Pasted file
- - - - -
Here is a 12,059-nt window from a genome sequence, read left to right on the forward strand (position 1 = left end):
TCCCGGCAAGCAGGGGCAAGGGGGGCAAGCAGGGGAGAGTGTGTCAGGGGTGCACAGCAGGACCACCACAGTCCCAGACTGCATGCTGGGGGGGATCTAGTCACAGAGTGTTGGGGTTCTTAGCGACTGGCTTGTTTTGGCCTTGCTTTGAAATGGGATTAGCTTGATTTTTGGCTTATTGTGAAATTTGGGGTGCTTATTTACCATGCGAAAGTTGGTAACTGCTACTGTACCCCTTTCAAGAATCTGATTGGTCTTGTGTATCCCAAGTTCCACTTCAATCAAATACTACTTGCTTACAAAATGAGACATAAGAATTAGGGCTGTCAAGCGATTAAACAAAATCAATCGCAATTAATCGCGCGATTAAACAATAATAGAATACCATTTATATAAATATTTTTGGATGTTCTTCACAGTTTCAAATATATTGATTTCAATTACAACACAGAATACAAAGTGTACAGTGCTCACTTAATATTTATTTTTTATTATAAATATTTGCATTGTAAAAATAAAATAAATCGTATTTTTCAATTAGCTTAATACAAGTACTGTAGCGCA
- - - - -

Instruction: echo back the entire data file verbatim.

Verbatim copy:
Here is a 12,059-nt window from a genome sequence, read left to right on the forward strand (position 1 = left end):
TCCCGGCAAGCAGGGGCAAGGGGGGCAAGCAGGGGAGAGTGTGTCAGGGGTGCACAGCAGGACCACCACAGTCCCAGACTGCATGCTGGGGGGGATCTAGTCACAGAGTGTTGGGGTTCTTAGCGACTGGCTTGTTTTGGCCTTGCTTTGAAATGGGATTAGCTTGATTTTTGGCTTATTGTGAAATTTGGGGTGCTTATTTACCATGCGAAAGTTGGTAACTGCTACTGTACCCCTTTCAAGAATCTGATTGGTCTTGTGTATCCCAAGTTCCACTTCAATCAAATACTACTTGCTTACAAAATGAGACATAAGAATTAGGGCTGTCAAGCGATTAAACAAAATCAATCGCAATTAATCGCGCGATTAAACAATAATAGAATACCATTTATATAAATATTTTTGGATGTTCTTCACAGTTTCAAATATATTGATTTCAATTACAACACAGAATACAAAGTGTACAGTGCTCACTTAATATTTATTTTTTATTATAAATATTTGCATTGTAAAAATAAAATAAATCGTATTTTTCAATTAGCTTAATACAAGTACTGTAGCGCA